DIY Digital Security: Self-Assessment Quizzes for All Levels

In preparation for our return to SXSW Interactive this weekend, CDT has developed three cybersecurity self-assessment quizzes tailored to three different audiences: the general public/activist community wishing to ease into effective cybersecurity strategies; businesspeople whose online practices affect not only their own digital security, but that of their company as well; and the “leet” community already well-versed in basic security tools and techniques.

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Net Neutrality Will Not Fade Away

Two years ago, after months of deliberation and nearly 4 million public comments, the Federal Communications Commission (FCC) voted to approve rules enshrining the concept of net neutrality: the idea that ISPs should treat all traffic on their networks the same regardless of sender, receiver, or application. These rules, described and discussed…

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Smart Condoms Suggest More than a Day Without Women

Sex and technology both raise challenging questions about privacy and personal autonomy, and the magnitude of these challenges only increases when the two intersect. Last week, for instance, British Condoms announced the world’s first “smart condom.” The i.Con Smart Condom is a wearable ring that promises to track sexual performance and potentially detect sexually transmitted infections. The iCon is just the latest example of a wearable that appeals to the baser desires of men. For instance, the product description references the ability to track how many positions have been “conquered.” It essentially gamifies sex, and while that needn’t be a bad thing, the i.Con portrays sexuality exclusively from a male’s perspective. This seems especially important to consider given today’s “Day Without a Woman,” where CDT coincidentally finds itself under(wo)manned. I find myself not in the best position to ask my female colleagues what their thoughts are, and I have to wonder whether British Condoms did any focus testing using women.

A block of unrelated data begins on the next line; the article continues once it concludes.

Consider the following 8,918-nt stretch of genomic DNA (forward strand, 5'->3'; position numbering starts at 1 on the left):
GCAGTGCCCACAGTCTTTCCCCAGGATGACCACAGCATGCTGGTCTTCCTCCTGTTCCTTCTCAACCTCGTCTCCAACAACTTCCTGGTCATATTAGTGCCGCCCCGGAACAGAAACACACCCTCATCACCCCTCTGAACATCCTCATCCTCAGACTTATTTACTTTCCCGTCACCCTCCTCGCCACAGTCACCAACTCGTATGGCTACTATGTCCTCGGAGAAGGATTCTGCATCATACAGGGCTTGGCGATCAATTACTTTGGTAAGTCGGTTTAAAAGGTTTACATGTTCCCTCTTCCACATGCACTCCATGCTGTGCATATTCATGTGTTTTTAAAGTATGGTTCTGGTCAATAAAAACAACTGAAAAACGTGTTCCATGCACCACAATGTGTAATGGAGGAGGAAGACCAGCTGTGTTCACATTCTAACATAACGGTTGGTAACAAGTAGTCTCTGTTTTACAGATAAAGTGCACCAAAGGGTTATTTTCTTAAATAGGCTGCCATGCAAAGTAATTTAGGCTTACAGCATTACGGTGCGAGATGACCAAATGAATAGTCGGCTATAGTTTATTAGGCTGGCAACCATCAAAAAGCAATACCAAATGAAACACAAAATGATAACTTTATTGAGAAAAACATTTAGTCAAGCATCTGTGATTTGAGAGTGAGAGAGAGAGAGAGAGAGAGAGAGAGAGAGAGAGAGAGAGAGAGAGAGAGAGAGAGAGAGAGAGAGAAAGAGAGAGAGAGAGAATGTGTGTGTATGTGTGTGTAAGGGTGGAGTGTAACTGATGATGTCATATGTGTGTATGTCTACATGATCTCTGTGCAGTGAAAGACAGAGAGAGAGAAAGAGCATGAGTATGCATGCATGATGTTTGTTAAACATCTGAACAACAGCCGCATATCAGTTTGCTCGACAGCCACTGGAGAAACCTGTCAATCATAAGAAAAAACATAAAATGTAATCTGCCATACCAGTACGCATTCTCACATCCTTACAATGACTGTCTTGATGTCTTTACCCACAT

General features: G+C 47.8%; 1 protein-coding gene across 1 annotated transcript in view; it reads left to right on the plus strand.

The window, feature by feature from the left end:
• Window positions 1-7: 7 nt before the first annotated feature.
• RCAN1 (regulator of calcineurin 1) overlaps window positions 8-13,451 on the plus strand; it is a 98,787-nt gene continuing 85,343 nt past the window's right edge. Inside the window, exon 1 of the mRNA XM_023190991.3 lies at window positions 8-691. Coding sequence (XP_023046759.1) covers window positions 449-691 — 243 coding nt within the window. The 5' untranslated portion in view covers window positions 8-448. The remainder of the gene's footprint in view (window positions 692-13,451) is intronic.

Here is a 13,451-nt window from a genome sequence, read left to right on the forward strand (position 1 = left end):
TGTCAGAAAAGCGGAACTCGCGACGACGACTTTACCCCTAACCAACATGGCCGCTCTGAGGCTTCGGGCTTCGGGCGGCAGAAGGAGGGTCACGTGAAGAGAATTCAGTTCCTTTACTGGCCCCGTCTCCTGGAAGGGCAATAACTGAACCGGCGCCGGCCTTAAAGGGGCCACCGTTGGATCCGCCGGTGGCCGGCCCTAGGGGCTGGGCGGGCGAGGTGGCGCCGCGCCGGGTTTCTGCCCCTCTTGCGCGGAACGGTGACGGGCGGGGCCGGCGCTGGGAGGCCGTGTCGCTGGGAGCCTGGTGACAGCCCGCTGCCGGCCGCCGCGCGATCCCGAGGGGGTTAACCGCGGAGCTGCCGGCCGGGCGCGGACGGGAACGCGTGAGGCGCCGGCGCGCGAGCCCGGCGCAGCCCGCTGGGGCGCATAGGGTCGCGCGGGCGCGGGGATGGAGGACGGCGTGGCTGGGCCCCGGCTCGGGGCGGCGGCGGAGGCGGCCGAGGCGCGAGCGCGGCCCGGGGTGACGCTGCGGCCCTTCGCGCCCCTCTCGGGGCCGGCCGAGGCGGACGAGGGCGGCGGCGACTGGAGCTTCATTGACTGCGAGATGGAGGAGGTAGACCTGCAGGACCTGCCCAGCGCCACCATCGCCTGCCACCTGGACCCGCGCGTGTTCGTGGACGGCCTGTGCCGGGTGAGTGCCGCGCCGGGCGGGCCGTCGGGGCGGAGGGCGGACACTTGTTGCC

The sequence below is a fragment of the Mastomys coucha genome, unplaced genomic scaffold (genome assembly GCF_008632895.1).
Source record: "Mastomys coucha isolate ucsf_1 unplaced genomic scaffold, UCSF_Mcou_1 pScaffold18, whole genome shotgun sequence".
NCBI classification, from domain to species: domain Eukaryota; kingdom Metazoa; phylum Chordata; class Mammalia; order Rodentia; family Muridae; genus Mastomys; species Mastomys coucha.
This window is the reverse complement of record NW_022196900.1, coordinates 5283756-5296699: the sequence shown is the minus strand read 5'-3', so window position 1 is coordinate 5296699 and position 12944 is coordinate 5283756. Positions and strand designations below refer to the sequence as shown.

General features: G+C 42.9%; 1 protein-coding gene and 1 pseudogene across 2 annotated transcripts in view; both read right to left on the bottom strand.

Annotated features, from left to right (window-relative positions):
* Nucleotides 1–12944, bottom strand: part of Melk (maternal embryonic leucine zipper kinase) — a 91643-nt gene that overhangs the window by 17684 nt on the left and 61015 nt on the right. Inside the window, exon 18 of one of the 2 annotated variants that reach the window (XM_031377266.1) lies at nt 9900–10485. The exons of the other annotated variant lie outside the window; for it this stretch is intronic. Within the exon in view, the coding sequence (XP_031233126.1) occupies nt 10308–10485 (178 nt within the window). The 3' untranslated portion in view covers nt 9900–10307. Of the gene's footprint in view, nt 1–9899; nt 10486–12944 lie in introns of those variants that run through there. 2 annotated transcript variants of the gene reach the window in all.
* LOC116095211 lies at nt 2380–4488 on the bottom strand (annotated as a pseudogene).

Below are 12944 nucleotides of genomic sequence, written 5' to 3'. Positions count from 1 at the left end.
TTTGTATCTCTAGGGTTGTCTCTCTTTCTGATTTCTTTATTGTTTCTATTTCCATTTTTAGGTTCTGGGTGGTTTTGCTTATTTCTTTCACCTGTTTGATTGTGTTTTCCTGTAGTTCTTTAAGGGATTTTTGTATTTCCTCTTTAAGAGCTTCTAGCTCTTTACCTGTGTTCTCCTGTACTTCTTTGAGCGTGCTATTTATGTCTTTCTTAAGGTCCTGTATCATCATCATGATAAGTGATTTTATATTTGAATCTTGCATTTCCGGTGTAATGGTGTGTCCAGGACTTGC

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Demanding Passwords at the Border Would Undermine Human Rights and Personal Security